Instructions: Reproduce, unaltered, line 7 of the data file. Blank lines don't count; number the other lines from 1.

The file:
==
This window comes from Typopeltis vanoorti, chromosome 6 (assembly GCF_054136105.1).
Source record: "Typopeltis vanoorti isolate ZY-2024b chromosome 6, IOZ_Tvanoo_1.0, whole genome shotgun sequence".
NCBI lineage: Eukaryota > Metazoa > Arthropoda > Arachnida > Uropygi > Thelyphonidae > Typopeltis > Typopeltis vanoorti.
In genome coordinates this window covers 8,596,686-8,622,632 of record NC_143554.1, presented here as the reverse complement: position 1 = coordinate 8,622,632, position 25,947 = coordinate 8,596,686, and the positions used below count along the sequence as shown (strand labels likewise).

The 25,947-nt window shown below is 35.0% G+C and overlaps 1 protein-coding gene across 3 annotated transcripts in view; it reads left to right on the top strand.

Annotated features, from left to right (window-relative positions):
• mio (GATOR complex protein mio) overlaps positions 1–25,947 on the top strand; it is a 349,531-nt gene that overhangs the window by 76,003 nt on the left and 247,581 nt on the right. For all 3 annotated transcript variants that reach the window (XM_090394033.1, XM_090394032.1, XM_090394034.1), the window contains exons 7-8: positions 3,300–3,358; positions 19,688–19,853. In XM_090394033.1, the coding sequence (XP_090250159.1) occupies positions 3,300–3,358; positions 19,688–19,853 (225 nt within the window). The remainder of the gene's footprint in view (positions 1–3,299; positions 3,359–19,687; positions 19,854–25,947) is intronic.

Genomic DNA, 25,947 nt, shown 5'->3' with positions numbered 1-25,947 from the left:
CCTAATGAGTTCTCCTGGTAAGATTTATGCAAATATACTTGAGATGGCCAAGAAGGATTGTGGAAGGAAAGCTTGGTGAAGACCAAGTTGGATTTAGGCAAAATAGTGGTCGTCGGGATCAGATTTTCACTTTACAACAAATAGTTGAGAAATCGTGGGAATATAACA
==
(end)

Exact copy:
• mio (GATOR complex protein mio) overlaps positions 1–25,947 on the top strand; it is a 349,531-nt gene that overhangs the window by 76,003 nt on the left and 247,581 nt on the right. For all 3 annotated transcript variants that reach the window (XM_090394033.1, XM_090394032.1, XM_090394034.1), the window contains exons 7-8: positions 3,300–3,358; positions 19,688–19,853. In XM_090394033.1, the coding sequence (XP_090250159.1) occupies positions 3,300–3,358; positions 19,688–19,853 (225 nt within the window). The remainder of the gene's footprint in view (positions 1–3,299; positions 3,359–19,687; positions 19,854–25,947) is intronic.